Thankfully, our creativity is never really lost. In my case, I found the joy of singing again spontaneously while singing to my kids when they were young. When they got a bit older, I decided to reclaim the fun of singing for myself. Out of the blue, I created a Guns N’ Roses cover band called Nuns N Moses. I searched for musicians and convinced them (all straight males) to dress as nuns while I dressed as Moses for part of the show, changing lyrics and singing songs from Moses’s perspective. It was hilarious fun while paying homage to one of my favorite childhood rock ‘n’ roll bands with excellent musicians. Soon after, I was asked to front an Iron Maiden tribute band called Up the Irons. The music was amazing, and the band was a hit, with thousands of fans and a busy gig schedule at the best venues in Southern California. I found myself blissfully singing my heart out—and I had more energy than I ever had in my life.

I share this personal story with you for two reasons. One is to remind you that the parts of you that you think are forgotten actually live on inside of you—particularly the creative parts of you. These are the parts that long for authentic expression, in whatever ways they are able to manifest. They do not die, and when we give them voice, we actually provide healing for ourselves—an ability to bring us to a greater sense of self-awareness, self expression, connection, and ultimately transcendence. The second reason is to challenge you to consider ways you can step out into a more authentic expression of yourself—even if it feels risky to you. The best thing you can do is to break the false idol of yourself. Creative expression gives you the tools to connect with yourself beyond your cultural and social conditioning and to connect with others in true heart and soul expression. Nothing can be more freeing and more healing.

PUTTING CREATIVITY INTO PRACTICE

Fostering Our Flow

How do we begin to jump-start our experience of creativity and its links to flow, improved mood, and vitality to augment our own deeper, more authentic expression of ourselves and our healing? Following is an easy guide:

First, recognize that you are a creative being. The more you identify yourself as a creator, the easier it will be for you to create in different settings, even at work. Even the scientific data suggest this. 

Start simple. Remember that no one defines what is creative except you. Is there a particular creative activity that draws you to it? It does not matter whether you have prior experience with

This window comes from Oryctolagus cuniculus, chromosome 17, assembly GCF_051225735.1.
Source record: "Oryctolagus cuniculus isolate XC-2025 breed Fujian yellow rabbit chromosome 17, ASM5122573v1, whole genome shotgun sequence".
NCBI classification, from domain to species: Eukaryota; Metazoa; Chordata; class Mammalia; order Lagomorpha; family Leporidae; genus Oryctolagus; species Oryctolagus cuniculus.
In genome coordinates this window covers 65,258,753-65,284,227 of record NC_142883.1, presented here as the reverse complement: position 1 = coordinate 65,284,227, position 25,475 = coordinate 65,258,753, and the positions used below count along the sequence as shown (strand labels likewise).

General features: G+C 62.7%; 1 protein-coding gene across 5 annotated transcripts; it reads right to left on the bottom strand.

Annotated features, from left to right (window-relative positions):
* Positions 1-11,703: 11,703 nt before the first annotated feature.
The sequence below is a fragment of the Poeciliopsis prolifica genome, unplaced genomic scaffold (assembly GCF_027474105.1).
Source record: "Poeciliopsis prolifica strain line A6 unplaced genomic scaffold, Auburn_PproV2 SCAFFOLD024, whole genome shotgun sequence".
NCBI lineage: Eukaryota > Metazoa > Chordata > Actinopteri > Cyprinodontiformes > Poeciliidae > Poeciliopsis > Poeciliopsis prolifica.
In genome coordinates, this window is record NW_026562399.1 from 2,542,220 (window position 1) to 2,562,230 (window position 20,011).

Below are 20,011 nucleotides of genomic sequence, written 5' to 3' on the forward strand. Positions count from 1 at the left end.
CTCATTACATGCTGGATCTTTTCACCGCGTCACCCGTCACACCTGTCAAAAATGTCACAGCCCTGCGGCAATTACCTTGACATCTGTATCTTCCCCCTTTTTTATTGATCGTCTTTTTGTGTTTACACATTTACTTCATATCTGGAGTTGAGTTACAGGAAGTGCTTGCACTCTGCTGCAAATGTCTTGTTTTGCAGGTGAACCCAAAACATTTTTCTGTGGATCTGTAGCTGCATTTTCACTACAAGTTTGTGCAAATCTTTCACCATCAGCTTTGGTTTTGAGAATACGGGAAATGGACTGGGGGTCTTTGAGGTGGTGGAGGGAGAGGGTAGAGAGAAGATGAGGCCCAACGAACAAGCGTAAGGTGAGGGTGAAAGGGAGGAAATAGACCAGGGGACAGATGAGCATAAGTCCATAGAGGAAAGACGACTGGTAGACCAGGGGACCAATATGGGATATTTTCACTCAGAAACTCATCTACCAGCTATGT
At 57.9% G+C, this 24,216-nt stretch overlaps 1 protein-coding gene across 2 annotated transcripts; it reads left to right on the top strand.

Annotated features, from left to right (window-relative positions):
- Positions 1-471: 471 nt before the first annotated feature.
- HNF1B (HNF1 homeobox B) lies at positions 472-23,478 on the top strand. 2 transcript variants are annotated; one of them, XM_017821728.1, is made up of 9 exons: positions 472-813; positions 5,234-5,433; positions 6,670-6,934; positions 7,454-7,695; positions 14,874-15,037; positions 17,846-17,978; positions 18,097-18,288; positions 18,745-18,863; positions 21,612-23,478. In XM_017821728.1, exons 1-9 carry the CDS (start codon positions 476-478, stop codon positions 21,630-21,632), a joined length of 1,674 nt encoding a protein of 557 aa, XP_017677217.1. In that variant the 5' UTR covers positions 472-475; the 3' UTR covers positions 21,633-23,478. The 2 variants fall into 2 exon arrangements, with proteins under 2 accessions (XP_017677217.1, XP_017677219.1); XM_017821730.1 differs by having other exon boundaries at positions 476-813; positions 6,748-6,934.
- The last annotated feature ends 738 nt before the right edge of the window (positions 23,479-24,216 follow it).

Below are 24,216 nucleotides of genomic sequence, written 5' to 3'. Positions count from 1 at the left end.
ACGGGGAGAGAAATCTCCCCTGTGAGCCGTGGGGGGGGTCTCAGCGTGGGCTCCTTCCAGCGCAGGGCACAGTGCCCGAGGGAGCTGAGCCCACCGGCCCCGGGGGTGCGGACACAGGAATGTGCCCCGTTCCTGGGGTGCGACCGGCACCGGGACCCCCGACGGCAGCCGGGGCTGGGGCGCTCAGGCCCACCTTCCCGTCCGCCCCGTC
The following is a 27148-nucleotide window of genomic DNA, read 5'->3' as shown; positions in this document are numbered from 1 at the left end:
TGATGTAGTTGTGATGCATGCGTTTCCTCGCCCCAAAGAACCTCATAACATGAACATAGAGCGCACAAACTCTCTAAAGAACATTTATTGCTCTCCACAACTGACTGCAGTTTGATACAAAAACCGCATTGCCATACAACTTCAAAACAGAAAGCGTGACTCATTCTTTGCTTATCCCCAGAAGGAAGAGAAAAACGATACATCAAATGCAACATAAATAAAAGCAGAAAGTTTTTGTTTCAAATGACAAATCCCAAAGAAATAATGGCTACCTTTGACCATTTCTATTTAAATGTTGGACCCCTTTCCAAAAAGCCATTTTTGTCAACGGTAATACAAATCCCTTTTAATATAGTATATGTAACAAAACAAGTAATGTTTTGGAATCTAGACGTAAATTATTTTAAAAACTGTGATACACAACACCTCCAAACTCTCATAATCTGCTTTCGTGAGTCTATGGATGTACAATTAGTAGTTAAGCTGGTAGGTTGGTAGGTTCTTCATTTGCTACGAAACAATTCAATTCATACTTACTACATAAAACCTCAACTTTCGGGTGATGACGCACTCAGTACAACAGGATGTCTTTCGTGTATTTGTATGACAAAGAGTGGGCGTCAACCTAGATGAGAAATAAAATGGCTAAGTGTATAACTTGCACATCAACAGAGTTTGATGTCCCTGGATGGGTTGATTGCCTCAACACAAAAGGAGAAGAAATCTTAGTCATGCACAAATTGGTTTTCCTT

1. It does not need to be a specific art form, either (putting creative outfits together or improvising a meal without a recipe are examples). Pick something easy for you to engage in at least once a week for six weeks, and do something that you can easily fit into your day or week. (Singing in the car or dancing around the house for fifteen minutes a day counts!)

Go beyond judgment. Suspend your and others’ judgment, and move beyond your discomfort. Believe me, I know what it’s like when the kids beg you to stop singing in the car! You will encounter a whole slew of judgmental statements, most of them likely from yourself. As Nike loves to say, “Just Do It.” (In my case, when encountering my children’s complaints, I keep singing, but I do it more softly so as not to irritate their eardrums beyond belief.) When feeling uncomfortable, do it anyway and tap into the bodily, energetic feeling that you have when you are being creative. That will help you break through those negative self-judgments and clear those vrittis, or mind disturbances!

Observe, persist, and enjoy. Notice how you feel after engaging in your creative act. Be your own scientist. Explore how you feel after the first time, and then the second time, and so on. How did the rest of your day go after you allowed yourself some time for creativity? Keep at it, and even try your hand at something new. You might feel more comfortable working with an art form you have learned in the past. However, remember that your goal is not perfection—it is connecting with the energy of creativity. There is something to be said for examining an art form with “beginner’s mind.” Keep honing your creativity by focusing on both things you know and things you don’t know, and see what insights come to you as a result.

author photo

Shamini Jain, PhD, is the founder and CEO of the Consciousness and Healing Initiative (CHI), a nonprofit collaborative that leads humanity to heal ourselves. Dr. Jain is an Ivy League-trained clinical psychologist and an award-winning research scientist in psychoneuroimmunology (PNI) and integrative medicine. She is a sought-after speaker and teacher in mind-body-spirit healing. Dr. Jain is also adjunct faculty at UC San Diego. For more, visit shaminijain.com.